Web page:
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Shakespeare’s Much Ado About Nothing is originally set in Messina, with Don Pedro, Prince of Aragon, and his fellow soldiers staying with Messina’s governor, Leonato, after their victory in local wars. In Alabama Shakespeare Festival’s new production (now through May 21), Don Pedro and his fellow soldiers still stay at Leonato’s home, but the scene has shifted from Messina to 1930s British-occupied India. Leonato becomes the British governor of Methala, and Don Pedro and his companions become British officers. Don Pedro is the Prince of Rawalpindi, and Don Pedro’s companion Benedick is from Jaipur instead of Padua. ASF seamlessly modifies Shakespeare’s lines to accommodate these new place names and, through set and production details, magically creates a convincing British-occupied India onstage.

The details in ASF’s new production are absolutely delightful. Peter Hicks’ set design features impressive Indian latticework and elephant relief designs, effectively conveying the grand home of a British occupier in colonized India. Dramaturg Bruce Mann notes that the British characters “live in a rigid, male-centered social world, mostly oblivious to the art, music, culture, and beauty of India even as they experience it every day.” The activities onstage reflect this obliviousness as the British women in Leonato’s house play squash, and the sunglass-sporting men play golf, drink cocktails, and lounge around in lawn chairs, idly half-listening to their Indian servants sing for them. The lackadaisical nature of the British makes the “much ado” in the play’s plot believable. The British characters are, as Mann points out in the program notes, self-centered. Beatrice and Benedick quickly believe (on the slightest suggestion from Don Pedro and his friends) the other’s affection. Claudio is easily convinced that his betrothed, Leonato’s daughter Hero, is unfaithful, and, in the brief tragic turn of Shakespeare’s comedy, he publicly shames her. By setting Much Ado in a world where people have little to do except sit around and drink, ASF convincingly conveys how the play moves from comedy to tragedy to comedy in the short space of two and a half hours.

The Indian elements of ASF’s production are brilliantly realized through the Bollywood dance numbers. Movement Specialist Paural Kapoor has created charming dance numbers for the ASF cast, particularly the rollicking dance that concludes the show. Not unlike the jigs that ended Shakespeare’s play during the early modern period, the closing Bollywood dance is a full cast affair, resplendent in color and joy. The night I saw the production, the audience leapt to its feet with resounding applause when the dance was over.

These production elements are so successful that it is particularly disappointing that much of the acting does not rise to the same quality level. The best acting is found in the minor characters. Nandita Shenoy, playing Hero’s attendant Ursula, is hilarious when she and Hero try to gull Beatrice into believing that Benedick is in love with her. ASF mainstay Rodney Clark is chuckle-worthy as Antonio, Leonato’s brother, who spends most of the production either drunk or golfing (or both).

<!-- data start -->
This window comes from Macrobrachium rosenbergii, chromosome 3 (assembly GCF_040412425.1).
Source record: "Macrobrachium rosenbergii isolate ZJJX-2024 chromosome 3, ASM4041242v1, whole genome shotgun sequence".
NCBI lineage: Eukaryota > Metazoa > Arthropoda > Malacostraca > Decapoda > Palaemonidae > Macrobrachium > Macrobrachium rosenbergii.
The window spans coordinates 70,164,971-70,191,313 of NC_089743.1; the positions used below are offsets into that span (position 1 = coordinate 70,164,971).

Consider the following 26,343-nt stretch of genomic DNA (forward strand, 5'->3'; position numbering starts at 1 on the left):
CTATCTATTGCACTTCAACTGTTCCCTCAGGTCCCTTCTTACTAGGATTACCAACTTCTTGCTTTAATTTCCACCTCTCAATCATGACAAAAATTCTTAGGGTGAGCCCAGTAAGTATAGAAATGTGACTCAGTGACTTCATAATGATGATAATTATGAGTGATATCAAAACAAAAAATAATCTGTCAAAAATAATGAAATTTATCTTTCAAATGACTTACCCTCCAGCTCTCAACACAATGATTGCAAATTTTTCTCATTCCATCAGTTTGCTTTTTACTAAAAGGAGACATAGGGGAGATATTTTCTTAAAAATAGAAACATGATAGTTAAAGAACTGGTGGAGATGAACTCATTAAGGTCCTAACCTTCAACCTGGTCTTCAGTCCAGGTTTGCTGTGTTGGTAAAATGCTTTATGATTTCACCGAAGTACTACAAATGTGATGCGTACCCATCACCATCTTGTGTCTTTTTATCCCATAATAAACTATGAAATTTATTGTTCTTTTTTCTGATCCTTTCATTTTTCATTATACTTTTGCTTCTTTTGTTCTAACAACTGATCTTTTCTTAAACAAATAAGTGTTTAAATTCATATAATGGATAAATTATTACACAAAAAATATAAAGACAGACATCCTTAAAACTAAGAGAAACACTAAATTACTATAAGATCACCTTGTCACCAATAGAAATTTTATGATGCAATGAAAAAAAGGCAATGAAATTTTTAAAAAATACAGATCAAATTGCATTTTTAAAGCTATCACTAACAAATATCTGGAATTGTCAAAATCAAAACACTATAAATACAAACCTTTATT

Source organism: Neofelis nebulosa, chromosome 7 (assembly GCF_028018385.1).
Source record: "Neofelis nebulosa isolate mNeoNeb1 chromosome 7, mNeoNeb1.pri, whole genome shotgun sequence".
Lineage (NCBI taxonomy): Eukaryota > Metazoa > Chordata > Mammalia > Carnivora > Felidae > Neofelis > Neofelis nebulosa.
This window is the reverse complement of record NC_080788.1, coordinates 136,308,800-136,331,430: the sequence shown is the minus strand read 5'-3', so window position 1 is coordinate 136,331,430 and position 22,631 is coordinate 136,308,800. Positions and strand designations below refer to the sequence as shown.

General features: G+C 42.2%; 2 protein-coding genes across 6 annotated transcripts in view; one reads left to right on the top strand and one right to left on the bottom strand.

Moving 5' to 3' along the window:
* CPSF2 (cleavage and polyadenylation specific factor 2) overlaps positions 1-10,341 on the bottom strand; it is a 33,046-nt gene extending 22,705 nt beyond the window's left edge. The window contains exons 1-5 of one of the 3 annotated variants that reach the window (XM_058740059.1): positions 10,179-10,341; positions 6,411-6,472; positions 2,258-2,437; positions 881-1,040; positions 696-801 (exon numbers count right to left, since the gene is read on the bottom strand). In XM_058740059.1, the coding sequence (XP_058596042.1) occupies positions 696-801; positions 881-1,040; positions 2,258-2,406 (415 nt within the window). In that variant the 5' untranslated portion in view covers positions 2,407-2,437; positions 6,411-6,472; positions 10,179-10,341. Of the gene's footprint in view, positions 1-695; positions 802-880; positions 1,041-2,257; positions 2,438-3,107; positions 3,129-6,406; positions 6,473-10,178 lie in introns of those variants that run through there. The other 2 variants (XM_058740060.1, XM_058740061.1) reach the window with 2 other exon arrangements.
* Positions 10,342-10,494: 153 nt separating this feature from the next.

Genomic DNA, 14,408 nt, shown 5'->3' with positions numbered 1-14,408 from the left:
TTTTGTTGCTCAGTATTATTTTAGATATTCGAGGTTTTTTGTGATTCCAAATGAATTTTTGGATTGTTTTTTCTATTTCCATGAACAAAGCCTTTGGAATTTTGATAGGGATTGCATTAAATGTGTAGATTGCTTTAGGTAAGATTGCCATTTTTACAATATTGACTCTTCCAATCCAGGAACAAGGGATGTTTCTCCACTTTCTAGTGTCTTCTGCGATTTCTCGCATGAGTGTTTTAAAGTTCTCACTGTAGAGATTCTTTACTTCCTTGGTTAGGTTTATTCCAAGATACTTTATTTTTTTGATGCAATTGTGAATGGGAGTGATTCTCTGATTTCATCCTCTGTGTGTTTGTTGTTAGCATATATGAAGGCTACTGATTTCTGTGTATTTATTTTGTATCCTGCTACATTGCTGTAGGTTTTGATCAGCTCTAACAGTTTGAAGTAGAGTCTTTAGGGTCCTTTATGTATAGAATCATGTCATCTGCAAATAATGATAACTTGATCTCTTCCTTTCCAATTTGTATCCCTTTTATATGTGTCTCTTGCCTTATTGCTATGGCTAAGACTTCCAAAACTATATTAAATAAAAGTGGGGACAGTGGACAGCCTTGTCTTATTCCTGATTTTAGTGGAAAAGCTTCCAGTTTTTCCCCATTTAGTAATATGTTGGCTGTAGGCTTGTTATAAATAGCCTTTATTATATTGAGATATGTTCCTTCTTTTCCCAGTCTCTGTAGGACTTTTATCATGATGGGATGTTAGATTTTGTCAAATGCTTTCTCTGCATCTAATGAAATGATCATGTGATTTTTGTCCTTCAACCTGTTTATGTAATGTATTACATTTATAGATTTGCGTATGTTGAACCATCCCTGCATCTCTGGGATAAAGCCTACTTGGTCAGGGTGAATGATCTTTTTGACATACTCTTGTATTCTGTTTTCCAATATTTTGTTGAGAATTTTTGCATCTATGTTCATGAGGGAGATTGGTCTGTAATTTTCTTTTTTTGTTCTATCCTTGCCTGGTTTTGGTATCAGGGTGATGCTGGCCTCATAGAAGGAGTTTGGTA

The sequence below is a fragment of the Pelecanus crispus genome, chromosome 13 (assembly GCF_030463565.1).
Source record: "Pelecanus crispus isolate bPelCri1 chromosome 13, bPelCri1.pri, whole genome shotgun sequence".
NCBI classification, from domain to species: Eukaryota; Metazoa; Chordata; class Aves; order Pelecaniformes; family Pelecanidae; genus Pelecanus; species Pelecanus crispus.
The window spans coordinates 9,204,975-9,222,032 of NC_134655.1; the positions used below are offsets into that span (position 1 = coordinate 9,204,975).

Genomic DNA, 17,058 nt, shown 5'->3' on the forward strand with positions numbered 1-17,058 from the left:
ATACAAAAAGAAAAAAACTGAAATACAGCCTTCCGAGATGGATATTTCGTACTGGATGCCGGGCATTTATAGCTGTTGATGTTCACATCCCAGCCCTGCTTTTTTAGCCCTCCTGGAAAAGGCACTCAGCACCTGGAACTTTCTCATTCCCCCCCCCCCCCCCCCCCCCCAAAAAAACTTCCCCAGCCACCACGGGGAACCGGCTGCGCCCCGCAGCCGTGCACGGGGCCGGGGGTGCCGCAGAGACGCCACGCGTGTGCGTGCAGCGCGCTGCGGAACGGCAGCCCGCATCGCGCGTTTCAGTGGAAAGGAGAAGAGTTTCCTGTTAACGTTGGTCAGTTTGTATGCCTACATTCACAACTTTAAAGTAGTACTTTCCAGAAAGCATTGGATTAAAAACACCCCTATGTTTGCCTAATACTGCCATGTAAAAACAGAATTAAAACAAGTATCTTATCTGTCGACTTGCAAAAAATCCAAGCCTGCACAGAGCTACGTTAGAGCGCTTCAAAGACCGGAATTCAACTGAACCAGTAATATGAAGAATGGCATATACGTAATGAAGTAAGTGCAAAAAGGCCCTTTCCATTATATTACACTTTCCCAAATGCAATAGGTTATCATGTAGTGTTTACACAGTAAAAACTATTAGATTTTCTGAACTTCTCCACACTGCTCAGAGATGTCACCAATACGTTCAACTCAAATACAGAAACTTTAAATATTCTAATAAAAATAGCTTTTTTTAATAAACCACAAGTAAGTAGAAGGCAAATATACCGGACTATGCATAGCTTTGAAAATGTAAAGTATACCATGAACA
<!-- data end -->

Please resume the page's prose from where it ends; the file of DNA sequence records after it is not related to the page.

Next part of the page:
The principle actors, unfortunately, are mostly disappointing. Peter Simon Hilton as Benedick is great at physical comedy—when Don Pedro, Leonato, and Claudio discuss Beatrice’s love for Benedick (for the benefit of the listening Benedick), Hilton hilariously shimmies his way around the stage to hear their conversation, finally ending up hidden at the feet of the audience in the front row. The physical comedy is enjoyable, but Hilton’s delivery of his lines is histrionic and overblown. Hilton mostly speaks with wide hand gestures, as if each line were a proclamation. Hilton’s over-the-top delivery impairs the romantic moments between Benedick and Beatrice (Jenny Mercein). While Mercein’s acting is less exaggerated than Hilton’s, her performance is mostly just superficial mirth. When she tries to be serious, urgently demanding Benedick kill Claudio for shaming Hero, the audience just laughs and thinks it another joke. Her performance lacks the subtlety that would make Beatrice’s request to Benedick believable, and Hilton’s unrestrained performance impairs his ability to connect with her emotionally. Erik Gullberg’s Claudio is similarly unbelievable; Gullberg’s every emotion (affection, anger, disbelief) is so earnest that he comes off as one-sided.

Thom Rivera’s Don Pedro is flat and unlikeable. Rivera’s performance makes it puzzling why Don Pedro has so many dedicated friends since he just seems dull; he presents his plan for tricking Beatrice and Benedick with only half-hearted enthusiasm. While Rivera’s performance is unimpressive at best, Phillip Christian as Don John is absolutely abysmal. Christian’s acting is awkward and affected, and he spends most of the production sullenly pouting, with his arms crossed across his chest. Christian is more like a petulant child than a revengeful villain, and Don Pedro and Claudio come across as stupid for listening to his accusations about Hero. The ASF had the potential to exploit the relationship between Don Pedro and his illegitimate brother since Don John is an Indian to Don Pedro’s British officer, but instead Christian acts cartoonish and ridiculous.

Even with these uneven performances, ASF’s Much Ado About Nothing is fun and worth seeing—if only for its setting.


ASF’s Much Ado About Nothing runs through May 21. For more information, please visit http://www.asf.net/ticket/production_detail.aspx?perf=7850.